Literature as Virtual Reality

Two

“OPEN SESAME”

For me the opening sentences of literary works have special force. They are “Open Sesames” unlocking the door to that particular work's fictive realm. All it takes is a few words, and I become a believer, a seer. I become the fascinated witness of a new virtual reality. More accurately, I become a disembodied observer within that reality. “There was a Boy; ye knew him well, ye cliffs/And islands of Winander!” does it for me with Wordsworth's “The Boy of Winander.” “Mrs Dalloway said she would buy the flowers herself, ” does it for me with Virginia Woolf's Mrs Dalloway. “He was an inch, perhaps two, under six feet, powerfully built, and he advanced straight at you with a slight stoop of the shoulders, head forward, and a fixed from-under stare which made you think of a charging bull, ” does it for me with Conrad's Lord Jim. “I caught this morning morning's minion, king-/dom of daylight's dauphin, dapple-dawn-drawn Falcon, ” does it for me with Gerard Manley Hopkins's “The Windhover.” “I struck the board and cried, 'No more, '” does it for me with George Herbert's “The Collar.”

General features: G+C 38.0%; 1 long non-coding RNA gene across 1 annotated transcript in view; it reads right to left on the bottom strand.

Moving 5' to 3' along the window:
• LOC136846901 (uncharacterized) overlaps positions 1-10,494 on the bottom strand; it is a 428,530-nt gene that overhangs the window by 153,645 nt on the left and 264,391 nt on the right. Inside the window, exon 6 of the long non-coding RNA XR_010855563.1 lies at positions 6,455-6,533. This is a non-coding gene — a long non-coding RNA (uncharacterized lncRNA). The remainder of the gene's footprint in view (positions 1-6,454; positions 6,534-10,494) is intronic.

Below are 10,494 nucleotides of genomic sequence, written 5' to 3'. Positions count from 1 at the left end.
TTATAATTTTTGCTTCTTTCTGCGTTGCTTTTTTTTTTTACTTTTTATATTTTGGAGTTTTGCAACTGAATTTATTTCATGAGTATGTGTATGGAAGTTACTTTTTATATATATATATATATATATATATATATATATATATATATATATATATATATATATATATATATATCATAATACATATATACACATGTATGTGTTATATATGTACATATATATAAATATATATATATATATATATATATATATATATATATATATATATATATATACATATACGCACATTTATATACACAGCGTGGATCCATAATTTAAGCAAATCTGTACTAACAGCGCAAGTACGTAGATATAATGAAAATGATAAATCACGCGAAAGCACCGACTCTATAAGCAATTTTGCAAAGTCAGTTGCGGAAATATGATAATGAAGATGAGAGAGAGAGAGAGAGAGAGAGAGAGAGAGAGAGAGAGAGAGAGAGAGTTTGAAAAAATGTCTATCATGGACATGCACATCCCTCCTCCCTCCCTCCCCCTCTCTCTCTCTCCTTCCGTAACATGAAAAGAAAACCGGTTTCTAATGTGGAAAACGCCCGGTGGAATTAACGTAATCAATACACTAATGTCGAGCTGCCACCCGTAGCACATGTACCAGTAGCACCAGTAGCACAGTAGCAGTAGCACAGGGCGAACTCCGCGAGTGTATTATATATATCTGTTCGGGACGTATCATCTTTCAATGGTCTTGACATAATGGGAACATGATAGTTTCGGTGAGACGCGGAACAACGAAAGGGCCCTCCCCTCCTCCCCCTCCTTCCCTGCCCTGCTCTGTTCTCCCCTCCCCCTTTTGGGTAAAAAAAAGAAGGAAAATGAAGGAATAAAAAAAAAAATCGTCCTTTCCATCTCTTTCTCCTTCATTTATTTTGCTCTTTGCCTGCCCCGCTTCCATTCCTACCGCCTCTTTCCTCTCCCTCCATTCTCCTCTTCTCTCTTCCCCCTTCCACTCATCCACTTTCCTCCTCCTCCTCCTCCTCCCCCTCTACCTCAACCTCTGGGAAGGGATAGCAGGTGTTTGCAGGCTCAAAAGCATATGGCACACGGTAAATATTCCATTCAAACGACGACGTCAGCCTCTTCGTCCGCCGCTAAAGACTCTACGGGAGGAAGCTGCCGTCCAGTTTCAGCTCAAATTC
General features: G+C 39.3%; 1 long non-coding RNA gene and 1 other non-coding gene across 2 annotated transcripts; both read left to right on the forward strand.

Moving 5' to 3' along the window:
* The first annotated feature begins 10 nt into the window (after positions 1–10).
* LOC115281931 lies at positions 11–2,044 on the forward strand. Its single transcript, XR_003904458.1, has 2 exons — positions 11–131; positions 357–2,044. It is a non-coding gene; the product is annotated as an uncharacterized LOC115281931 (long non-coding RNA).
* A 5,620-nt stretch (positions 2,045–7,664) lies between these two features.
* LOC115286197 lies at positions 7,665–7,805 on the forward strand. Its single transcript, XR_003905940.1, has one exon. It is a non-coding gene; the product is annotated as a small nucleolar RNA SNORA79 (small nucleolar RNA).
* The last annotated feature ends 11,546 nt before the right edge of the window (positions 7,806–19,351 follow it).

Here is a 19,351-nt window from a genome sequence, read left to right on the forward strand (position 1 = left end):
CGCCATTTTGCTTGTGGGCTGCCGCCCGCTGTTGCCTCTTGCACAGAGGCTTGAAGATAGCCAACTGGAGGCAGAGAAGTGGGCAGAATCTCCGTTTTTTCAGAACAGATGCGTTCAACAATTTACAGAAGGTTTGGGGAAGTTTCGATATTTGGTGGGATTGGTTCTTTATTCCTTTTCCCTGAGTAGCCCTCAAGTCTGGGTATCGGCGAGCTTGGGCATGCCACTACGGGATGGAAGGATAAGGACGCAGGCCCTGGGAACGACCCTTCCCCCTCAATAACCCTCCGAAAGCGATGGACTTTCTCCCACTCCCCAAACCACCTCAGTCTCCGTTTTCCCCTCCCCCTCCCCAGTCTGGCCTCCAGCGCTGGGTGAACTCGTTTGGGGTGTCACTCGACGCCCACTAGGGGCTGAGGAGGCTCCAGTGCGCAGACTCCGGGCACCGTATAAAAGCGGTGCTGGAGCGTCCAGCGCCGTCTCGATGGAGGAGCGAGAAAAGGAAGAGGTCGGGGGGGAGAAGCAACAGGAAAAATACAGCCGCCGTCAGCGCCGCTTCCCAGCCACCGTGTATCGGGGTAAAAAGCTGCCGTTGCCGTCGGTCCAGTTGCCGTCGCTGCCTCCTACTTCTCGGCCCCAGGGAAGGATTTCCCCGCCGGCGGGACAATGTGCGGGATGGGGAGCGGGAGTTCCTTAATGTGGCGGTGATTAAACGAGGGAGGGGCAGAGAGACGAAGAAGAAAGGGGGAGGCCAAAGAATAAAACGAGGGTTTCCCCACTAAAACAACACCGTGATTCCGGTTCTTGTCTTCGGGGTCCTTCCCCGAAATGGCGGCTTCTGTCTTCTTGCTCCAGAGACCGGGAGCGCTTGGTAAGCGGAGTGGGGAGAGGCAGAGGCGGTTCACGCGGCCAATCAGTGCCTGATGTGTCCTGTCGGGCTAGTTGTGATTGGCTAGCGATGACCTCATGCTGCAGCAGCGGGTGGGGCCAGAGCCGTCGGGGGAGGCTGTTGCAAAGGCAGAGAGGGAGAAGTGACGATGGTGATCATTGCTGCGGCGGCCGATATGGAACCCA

Sophocles's Oedipus the King opens ominously with a question from Oedipus to the procession of Theban priests and citizens: “My sons! Newest generation of this ancient city of Thebes! Why are you here?” Oedipus's first words raise the

-24-

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On Literature
Table of contents

Table of contents

  • Title Page iii
  • Contents vii
  • Acknowledgements xi
  • One - What is Literature? 1
  • Two - Literature as Virtual Reality 24
  • Three - The Secret of Literature 46
  • Four - Why Read Literature? 81
  • Five - How to Read Literature 115
  • Six - How to Read Comparatively, or Playing the Mug's Game 132
  • Index 160
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